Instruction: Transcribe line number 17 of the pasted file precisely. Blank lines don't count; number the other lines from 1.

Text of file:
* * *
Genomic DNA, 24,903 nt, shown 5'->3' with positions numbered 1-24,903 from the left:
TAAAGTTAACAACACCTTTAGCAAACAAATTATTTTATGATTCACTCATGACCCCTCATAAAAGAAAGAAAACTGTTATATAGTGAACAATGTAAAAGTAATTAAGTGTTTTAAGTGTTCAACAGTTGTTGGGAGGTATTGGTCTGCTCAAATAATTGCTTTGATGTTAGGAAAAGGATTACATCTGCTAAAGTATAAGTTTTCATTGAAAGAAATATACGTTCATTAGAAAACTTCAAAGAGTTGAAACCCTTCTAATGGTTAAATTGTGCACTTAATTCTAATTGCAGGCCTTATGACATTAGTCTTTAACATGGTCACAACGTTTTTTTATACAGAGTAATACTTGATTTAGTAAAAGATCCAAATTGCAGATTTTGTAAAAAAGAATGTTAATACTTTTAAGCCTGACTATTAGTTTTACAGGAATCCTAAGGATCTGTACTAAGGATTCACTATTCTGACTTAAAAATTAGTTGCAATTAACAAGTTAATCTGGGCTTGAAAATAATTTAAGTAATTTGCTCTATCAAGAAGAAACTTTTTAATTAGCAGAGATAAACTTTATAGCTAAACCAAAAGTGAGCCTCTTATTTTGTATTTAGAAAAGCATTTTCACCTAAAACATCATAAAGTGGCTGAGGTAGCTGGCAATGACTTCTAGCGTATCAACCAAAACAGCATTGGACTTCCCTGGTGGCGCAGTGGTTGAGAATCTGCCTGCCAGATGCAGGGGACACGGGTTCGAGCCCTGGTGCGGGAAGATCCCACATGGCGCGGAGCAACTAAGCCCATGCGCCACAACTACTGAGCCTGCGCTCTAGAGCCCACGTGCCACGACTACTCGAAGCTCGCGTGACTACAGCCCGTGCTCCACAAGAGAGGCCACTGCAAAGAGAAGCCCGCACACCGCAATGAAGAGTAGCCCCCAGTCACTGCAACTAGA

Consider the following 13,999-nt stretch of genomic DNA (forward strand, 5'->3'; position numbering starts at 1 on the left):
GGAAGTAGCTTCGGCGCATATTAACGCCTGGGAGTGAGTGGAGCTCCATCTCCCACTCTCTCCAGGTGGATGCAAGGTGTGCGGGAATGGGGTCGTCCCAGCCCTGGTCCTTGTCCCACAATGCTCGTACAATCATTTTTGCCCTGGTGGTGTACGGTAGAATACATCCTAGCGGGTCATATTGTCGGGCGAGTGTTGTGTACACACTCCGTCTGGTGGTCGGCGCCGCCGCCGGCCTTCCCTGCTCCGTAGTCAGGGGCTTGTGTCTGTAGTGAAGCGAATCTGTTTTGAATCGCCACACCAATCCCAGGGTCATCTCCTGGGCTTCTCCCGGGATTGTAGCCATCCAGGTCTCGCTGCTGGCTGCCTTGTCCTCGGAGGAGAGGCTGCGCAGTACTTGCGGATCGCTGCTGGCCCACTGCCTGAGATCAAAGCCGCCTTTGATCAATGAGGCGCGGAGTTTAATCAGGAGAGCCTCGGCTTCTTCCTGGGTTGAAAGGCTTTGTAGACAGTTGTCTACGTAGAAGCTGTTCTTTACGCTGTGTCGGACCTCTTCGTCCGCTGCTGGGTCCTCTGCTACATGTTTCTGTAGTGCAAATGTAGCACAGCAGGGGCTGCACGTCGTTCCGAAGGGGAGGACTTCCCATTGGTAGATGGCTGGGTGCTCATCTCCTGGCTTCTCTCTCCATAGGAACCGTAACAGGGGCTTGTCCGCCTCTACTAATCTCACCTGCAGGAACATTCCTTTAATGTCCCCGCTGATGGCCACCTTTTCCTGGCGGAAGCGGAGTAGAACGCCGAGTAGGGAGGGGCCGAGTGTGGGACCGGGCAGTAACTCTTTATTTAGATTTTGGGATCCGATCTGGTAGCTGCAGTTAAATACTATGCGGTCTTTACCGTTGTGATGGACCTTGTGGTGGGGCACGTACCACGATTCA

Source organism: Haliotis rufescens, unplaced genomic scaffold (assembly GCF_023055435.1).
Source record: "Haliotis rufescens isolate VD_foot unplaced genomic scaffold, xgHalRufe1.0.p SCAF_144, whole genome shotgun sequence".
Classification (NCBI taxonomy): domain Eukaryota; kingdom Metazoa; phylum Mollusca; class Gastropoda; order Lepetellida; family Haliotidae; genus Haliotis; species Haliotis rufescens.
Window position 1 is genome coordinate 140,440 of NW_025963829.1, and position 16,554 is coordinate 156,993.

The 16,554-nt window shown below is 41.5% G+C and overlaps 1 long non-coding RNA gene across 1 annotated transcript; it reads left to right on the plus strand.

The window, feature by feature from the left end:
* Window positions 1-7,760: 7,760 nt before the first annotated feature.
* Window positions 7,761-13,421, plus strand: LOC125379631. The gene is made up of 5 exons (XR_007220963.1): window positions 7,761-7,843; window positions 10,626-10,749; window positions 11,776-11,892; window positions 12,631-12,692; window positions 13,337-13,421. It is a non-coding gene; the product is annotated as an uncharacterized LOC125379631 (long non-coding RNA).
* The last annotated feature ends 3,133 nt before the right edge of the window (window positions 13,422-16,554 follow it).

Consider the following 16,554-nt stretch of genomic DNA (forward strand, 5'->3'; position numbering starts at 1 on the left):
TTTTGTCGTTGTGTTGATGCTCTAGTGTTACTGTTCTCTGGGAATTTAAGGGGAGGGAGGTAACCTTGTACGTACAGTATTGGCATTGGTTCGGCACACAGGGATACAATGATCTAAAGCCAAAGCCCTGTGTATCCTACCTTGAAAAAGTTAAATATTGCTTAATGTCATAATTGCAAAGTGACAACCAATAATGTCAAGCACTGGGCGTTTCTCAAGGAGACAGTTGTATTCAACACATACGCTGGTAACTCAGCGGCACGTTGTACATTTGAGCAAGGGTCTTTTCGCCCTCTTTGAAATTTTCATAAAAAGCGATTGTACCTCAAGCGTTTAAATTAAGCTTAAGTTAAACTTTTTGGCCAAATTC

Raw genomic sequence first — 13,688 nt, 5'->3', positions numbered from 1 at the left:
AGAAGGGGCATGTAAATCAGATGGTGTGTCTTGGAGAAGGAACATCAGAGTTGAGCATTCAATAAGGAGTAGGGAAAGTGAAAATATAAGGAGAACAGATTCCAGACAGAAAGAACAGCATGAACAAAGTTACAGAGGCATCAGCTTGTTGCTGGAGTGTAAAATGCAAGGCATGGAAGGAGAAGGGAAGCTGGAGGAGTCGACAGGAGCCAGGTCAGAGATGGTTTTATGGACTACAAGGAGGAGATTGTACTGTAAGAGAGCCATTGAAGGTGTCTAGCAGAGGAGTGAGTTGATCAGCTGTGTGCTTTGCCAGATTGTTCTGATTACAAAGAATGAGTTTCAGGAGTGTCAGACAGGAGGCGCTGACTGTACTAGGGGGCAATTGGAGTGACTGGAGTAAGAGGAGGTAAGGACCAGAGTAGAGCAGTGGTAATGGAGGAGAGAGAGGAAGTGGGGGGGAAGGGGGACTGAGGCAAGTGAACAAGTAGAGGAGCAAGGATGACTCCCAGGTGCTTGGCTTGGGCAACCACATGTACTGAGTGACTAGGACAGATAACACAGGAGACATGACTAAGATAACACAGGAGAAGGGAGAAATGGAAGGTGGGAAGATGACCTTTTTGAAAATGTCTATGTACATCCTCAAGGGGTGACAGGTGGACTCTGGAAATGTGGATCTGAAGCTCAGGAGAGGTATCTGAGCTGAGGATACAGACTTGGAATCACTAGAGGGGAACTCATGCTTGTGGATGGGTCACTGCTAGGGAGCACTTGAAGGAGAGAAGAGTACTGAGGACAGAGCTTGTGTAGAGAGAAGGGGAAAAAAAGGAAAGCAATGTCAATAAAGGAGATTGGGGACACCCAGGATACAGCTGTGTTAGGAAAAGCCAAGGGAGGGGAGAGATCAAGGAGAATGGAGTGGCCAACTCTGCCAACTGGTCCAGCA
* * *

AGAAGGGGCATGTAAATCAGATGGTGTGTCTTGGAGAAGGAACATCAGAGTTGAGCATTCAATAAGGAGTAGGGAAAGTGAAAATATAAGGAGAACAGATTCCAGACAGAAAGAACAGCATGAACAAAGTTACAGAGGCATCAGCTTGTTGCTGGAGTGTAAAATGCAAGGCATGGAAGGAGAAGGGAAGCTGGAGGAGTCGACAGGAGCCAGGTCAGAGATGGTTTTATGGACTACAAGGAGGAGATTGTACTGTAAGAGAGCCATTGAAGGTGTCTAGCAGAGGAGTGAGTTGATCAGCTGTGTGCTTTGCCAGATTGTTCTGATTACAAAGAATGAGTTTCAGGAGTGTCAGACAGGAGGCGCTGACTGTACTAGGGGGCAATTGGAGTGACTGGAGTAAGAGGAGGTAAGGACCAGAGTAGAGCAGTGGTAATGGAGGAGAGAGAGGAAGTGGGGGGGAAGGGGGACTGAGGCAAGTGAACAAGTAGAGGAGCAAGGATGACTCCCAGGTGCTTGGCTTGGGCAACCACATGTACTGAGTGACTAGGACAGATAACACAGGAGACATGACTAAGATAACACAGGAGAAGGGAGAAATGGAAGGTGGGAAGATGACCTTTTTGAAAATGTCTATGTACATCCTCAAGGGGTGACAGGTGGACTCTGGAAATGTGGATCTGAAGCTCAGGAGAGGTATCTGAGCTGAGGATACAGACTTGGAATCACTAGAGGGGAACTCATGCTTGTGGATGGGTCACTGCTAGGGAGCACTTGAAGGAGAGAAGAGTACTGAGGACAGAGCTTGTGTAGAGAGAAGGGGAAAAAAAGGAAAGCAATGTCAATAAAGGAGATTGGGGACACCCAGGATACAGCTGTGTTAGGAAAAGCCAAGGGAGGGGAGAGATCAAGGAGAATGGAGTGGCCAACTCTGCCAACTGGTCCAGCA